Joubert anomaly, also known as vermian aplasia or molar tooth midbrain-hindbrain malformation, is an autosomal recessive disorder where there is a variable degree of cerebellar vermal agenesis.
When associated with anomalies of the kidneys, liver and/or eyes then the term Joubert syndrome and related disorders (JSRD) is used.
The prevalence of Joubert syndrome is approximately 1 in 100,000. There are numerous associations which are variably present :
- ocular abnormalities
- retinal dysplasia: 50%-some authors advocate dividing Joubert syndrome patients into two groups according to the presence or absence of retinal dysplasia
- multicystic dysplastic kidneys (MCDK): 30%
- hepatic fibrosis - usually as part of COACH syndrome
- polydactyly: 15%
- Occipital (meningo) encephalocele
Affected individuals usually present with ataxia and have dysmorphic facies, global developmental delay, hypotonia, rapid breathing and oculomotor apraxia. There is significant range in the degree of cognitive impairment with IQ ranging from 30 to 80, although presence of speech and motor deficits makes assessment difficult .
Typically, patients have nystagmus and inability of smooth pursuit of a moving object .
Joubert syndrome patients are a heterogeneous population in terms of genetics with some having a mutation of chromosome 9q34.3; many do not . At least 10 genes have been implicated, relating to subcellular organelle the primary cilium and basal body; as such JS is one of a number of related disorders known as ciliopathies .
Cross-sectional axial imaging demonstrates isolated abnormality of the cerebellum, consisting of:
- small dysplastic or aplastic cerebellar vermis
- absence of fiber decussation in the superior cerebellar peduncles and pyramidal tracts , which can be assessed by diffusion tensor imaging
- abnormal inferior olivary nucleus
- dysplasia and heterotopia of cerebellar nuclei
The posterior fossa typically shows a bat wing 4 ventricle and prominent thickened elongated superior cerebellar peduncles giving characteristic molar tooth like appearance.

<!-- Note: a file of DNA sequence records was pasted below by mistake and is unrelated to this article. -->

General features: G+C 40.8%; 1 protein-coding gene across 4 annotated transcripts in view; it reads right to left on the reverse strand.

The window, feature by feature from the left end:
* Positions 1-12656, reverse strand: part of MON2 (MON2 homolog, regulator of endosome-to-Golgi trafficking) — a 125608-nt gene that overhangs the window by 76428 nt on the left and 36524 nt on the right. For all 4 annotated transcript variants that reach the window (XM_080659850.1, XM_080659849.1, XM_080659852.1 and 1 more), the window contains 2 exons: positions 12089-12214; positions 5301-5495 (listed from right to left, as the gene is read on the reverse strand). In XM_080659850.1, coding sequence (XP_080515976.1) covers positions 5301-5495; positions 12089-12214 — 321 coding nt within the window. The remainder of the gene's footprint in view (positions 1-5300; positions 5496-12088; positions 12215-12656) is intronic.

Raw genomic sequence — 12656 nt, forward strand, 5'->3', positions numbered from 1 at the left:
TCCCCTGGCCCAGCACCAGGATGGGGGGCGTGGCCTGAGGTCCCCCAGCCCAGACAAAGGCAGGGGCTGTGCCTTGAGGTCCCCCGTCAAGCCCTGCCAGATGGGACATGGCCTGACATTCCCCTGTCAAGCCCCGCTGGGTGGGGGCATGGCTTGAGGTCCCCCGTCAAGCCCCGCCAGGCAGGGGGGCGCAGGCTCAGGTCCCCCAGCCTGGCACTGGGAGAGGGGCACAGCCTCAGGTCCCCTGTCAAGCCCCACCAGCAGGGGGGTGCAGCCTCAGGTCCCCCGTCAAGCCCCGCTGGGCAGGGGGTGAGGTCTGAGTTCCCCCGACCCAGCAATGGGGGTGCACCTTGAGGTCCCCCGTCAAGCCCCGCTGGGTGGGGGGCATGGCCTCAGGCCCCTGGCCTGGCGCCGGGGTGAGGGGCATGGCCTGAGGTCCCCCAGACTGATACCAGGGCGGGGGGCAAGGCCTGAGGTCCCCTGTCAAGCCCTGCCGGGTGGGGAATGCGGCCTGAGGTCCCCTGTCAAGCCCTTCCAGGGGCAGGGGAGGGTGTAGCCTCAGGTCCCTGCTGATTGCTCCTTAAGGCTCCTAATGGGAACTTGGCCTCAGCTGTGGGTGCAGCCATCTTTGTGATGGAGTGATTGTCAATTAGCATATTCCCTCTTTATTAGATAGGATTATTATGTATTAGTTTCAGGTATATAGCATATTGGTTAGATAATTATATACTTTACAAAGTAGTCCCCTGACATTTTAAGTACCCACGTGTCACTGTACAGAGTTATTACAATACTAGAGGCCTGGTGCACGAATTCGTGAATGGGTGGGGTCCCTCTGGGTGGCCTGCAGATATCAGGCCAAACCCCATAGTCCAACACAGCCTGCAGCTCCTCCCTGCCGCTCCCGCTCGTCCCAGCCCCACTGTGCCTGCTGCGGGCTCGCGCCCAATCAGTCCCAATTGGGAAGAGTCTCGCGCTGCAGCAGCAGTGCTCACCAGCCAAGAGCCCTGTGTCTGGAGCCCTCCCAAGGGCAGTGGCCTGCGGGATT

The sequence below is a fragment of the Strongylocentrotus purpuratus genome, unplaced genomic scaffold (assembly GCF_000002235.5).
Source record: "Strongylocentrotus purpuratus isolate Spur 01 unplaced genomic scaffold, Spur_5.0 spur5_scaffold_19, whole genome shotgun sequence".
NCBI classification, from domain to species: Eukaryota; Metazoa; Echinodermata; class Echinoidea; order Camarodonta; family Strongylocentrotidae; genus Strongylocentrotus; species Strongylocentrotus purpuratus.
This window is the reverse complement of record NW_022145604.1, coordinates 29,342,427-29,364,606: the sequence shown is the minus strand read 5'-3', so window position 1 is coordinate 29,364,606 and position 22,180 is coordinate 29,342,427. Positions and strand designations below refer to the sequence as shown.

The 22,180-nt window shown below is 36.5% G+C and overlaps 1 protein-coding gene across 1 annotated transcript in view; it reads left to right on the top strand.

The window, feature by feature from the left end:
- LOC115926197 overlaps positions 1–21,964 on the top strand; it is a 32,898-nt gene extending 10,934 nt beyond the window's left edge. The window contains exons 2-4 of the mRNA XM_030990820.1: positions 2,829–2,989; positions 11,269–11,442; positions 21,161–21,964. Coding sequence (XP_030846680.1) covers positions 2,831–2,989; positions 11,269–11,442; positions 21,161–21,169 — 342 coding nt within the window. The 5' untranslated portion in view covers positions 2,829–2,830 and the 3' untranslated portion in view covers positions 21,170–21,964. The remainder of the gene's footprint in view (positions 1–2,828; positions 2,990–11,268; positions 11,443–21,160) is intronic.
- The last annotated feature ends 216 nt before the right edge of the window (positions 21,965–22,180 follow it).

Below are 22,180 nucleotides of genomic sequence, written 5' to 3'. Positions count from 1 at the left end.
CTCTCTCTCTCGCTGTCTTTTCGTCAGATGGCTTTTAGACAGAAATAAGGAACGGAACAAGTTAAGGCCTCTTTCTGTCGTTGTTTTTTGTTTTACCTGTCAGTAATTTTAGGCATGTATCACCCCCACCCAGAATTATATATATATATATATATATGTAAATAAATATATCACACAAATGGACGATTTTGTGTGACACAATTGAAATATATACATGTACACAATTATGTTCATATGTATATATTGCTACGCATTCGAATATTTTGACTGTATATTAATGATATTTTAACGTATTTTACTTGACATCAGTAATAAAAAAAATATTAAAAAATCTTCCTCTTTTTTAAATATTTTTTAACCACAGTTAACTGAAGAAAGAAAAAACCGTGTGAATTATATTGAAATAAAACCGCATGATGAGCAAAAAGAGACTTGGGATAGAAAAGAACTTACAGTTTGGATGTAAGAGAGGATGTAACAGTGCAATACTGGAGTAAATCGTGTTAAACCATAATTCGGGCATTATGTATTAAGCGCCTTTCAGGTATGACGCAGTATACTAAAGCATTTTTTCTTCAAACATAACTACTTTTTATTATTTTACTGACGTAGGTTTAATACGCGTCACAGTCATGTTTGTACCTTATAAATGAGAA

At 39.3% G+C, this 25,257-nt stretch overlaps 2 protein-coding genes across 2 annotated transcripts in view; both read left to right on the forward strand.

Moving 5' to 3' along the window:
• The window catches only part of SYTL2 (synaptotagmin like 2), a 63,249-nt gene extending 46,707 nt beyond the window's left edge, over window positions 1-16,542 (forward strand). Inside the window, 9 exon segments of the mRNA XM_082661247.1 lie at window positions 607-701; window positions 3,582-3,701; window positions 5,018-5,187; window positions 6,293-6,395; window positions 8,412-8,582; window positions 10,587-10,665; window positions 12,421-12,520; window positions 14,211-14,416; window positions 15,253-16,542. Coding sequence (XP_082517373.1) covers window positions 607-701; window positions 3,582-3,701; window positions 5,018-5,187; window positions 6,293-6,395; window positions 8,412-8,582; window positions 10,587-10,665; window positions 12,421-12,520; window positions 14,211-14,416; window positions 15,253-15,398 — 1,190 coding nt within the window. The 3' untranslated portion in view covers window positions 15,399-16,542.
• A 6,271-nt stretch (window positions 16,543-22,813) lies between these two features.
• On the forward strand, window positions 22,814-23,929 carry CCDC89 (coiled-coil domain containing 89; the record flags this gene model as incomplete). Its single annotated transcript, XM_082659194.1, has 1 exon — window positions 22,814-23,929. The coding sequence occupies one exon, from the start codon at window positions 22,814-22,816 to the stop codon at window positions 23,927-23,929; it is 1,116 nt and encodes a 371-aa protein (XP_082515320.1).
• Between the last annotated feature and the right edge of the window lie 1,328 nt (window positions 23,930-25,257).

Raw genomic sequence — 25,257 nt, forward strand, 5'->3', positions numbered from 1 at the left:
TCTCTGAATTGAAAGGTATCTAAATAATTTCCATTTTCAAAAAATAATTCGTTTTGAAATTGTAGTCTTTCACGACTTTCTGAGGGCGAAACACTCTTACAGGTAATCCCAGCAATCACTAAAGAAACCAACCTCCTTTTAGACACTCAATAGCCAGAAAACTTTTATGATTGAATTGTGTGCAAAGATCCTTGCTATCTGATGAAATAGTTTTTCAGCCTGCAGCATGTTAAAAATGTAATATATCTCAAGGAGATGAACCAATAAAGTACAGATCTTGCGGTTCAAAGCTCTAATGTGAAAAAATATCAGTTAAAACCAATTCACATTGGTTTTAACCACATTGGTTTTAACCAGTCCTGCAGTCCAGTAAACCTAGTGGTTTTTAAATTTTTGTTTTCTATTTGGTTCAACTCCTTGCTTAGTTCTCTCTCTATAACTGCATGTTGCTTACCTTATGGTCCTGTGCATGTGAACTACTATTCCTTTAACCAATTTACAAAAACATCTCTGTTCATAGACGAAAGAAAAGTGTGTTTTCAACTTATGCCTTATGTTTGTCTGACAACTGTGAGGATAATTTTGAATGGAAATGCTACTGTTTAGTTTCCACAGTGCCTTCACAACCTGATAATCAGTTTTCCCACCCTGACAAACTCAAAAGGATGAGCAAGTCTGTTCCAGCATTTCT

In a minority of cases minor lateral ventriculomegaly (6 - 20% of cases), and corpus callosal dysgenesis (6-10% of cases) is also present .
Treatment and prognosis
Not an overwhelming amount of data is available on the long term outcome of children with Joubert syndrome. Persistent neuromotor developmental retardation is a feature of surviving individuals. Patients with associated retinal dysplasia appear to have a poorer prognosis .
Extreme care needs to be taken when administering any agent that causes respiratory depression, as individuals with Joubert syndrome are exquisitely sensitive to these effects .
Genetic counseling is required as the condition is autosomal recessive.
History and etymology
It is named after the French neurologist: Marie Joubert who first described the condition in 1969.
The differential for Joubert syndrome include:
- Dandy-Walker malformation: the Dandy-Walker continuum may also occur simultaneously with the Joubert anomaly in some cases
- mega cisterna magna: no structural abnormality
- Mega Cisterna magna
- Cogan's syndrome
- molar tooth sign - abdominal
- Backenzahn-Zeichen (ZNS)
- Dysgenesie des Vermis
- animal and animal produce inspired signs
- Dandy-Walker continuum
- COACH syndrome
- classification system for midline abnormalities of the brain and skull
- classification system for malformations of the cerebellum
- bat wing 4th ventricle
- zerebelläre Anomalien
- zystische Malformationen der hinteren Schädelgrube
- batwing fourth ventricle
- neuroradiologisches Curriculum